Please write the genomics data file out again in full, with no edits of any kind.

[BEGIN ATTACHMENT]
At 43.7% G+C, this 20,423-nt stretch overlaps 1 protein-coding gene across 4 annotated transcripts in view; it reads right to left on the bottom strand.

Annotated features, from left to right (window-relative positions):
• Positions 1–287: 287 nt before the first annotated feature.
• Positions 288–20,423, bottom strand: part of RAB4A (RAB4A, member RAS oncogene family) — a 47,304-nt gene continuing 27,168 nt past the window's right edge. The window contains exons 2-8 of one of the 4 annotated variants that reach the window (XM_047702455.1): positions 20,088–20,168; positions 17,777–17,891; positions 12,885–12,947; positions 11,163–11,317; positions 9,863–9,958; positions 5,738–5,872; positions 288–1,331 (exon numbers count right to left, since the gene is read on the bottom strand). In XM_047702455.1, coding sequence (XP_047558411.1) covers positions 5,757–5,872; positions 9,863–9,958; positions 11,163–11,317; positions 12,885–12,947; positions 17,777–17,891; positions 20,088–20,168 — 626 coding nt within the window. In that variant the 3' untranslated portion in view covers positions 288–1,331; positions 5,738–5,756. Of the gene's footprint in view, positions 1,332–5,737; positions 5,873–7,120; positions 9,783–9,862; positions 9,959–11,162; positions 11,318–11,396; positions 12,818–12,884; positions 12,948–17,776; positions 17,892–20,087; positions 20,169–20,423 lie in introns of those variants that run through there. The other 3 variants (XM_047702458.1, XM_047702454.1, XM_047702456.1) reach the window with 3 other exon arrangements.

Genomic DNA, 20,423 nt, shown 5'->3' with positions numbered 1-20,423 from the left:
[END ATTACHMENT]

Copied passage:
At 43.7% G+C, this 20,423-nt stretch overlaps 1 protein-coding gene across 4 annotated transcripts in view; it reads right to left on the bottom strand.

Annotated features, from left to right (window-relative positions):
• Positions 1–287: 287 nt before the first annotated feature.
• Positions 288–20,423, bottom strand: part of RAB4A (RAB4A, member RAS oncogene family) — a 47,304-nt gene continuing 27,168 nt past the window's right edge. The window contains exons 2-8 of one of the 4 annotated variants that reach the window (XM_047702455.1): positions 20,088–20,168; positions 17,777–17,891; positions 12,885–12,947; positions 11,163–11,317; positions 9,863–9,958; positions 5,738–5,872; positions 288–1,331 (exon numbers count right to left, since the gene is read on the bottom strand). In XM_047702455.1, coding sequence (XP_047558411.1) covers positions 5,757–5,872; positions 9,863–9,958; positions 11,163–11,317; positions 12,885–12,947; positions 17,777–17,891; positions 20,088–20,168 — 626 coding nt within the window. In that variant the 3' untranslated portion in view covers positions 288–1,331; positions 5,738–5,756. Of the gene's footprint in view, positions 1,332–5,737; positions 5,873–7,120; positions 9,783–9,862; positions 9,959–11,162; positions 11,318–11,396; positions 12,818–12,884; positions 12,948–17,776; positions 17,892–20,087; positions 20,169–20,423 lie in introns of those variants that run through there. The other 3 variants (XM_047702458.1, XM_047702454.1, XM_047702456.1) reach the window with 3 other exon arrangements.

Genomic DNA, 20,423 nt, shown 5'->3' with positions numbered 1-20,423 from the left: